In December 2021, she presented “Revolution Everywhere: Thresholds of Resistance” and “The Messiah Triangle.” The former, featuring large-scale film and photographic installations, was created by millennial artists who lived among revolutions in Beirut, Lebanon and Hong Kong, who mined for the show their memories of those traumatizing events. One participant, who lived in Lebanon during its civil unrest — and who gave birth to her son on August 4, 2020, the day of Beirut’s Port Blast — wrote as part of her installation, “The sound of sweeping glass permeates the neighborhood. The port is on fire again.” According to Carson, the exhibition alluded to the hope for a better world and to healing, as the artists repurposed dystopia into beauty.
Yael Bartana, “Malta Germania,” 2022, still from video
Michael Moshe Dahan’s black and white film “The Messiah Triangle” exposed the toxic relationship among Judaism, Christianity, and Islam. The film’s didactics explained that the three religions’ messianic impulses have resulted in history's largest, most enduring, and most violent religious and nationalist wars.
The three-channel film, “Malka Germania” (“Queen Germania” in Hebrew), exhibited in early 2022, created by Israeli native Yael Bartana, references our personal and collective trauma about war and subjugation. The film’s elegant, androgynous Malka, who morphs into a Messiah, roams or rides a donkey through a German forest and along railroad tracks — images evocative of the Holocaust. She approaches historic and political landmarks, including the Brandenburg Gate, the Berlin Victory Column, Wannsee, and the Tempelhof Airfield, often accompanied by a gentle camel that echoes her demeanor.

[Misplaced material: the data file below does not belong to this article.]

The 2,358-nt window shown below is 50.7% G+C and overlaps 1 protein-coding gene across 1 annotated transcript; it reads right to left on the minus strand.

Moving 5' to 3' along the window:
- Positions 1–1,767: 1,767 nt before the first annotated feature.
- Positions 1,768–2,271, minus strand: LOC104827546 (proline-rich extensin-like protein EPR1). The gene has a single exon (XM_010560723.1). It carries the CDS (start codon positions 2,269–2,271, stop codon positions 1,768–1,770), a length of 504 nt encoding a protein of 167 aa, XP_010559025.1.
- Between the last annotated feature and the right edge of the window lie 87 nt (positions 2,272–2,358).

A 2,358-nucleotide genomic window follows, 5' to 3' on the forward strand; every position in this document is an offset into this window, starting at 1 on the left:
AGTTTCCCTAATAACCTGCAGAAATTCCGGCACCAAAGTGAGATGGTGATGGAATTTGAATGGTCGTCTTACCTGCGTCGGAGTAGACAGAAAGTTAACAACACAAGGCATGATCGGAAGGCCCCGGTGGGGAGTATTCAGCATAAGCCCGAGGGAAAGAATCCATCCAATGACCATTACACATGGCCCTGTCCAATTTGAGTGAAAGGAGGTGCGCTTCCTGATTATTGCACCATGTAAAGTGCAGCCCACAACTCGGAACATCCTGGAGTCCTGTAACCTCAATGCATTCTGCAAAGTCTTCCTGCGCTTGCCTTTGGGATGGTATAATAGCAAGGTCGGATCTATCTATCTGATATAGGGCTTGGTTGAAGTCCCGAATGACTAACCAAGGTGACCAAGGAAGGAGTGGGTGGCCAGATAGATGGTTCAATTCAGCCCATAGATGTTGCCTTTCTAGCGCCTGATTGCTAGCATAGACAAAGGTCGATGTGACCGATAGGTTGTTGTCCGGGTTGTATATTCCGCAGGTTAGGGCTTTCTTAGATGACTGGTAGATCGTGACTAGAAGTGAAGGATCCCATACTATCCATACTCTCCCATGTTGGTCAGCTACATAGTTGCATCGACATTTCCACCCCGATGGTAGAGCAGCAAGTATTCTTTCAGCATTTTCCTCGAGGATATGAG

The film compels us to look beyond ourselves to the history of fellow humans who have been subjected to persecution, and beyond that to those who have evolved into predators. It becomes a metaphysical journey for those willing to examine their personal, familial, and ethnic histories as metaphors for and reflections of the larger world’s legacy of war and domination. “Malka Germania” epitomizes Carson’s pioneering exhibitions produced over the past two decades, many of which, Carson explains, “provoke intelligent debate on the subject of art in its most expansive poetic and political definition.”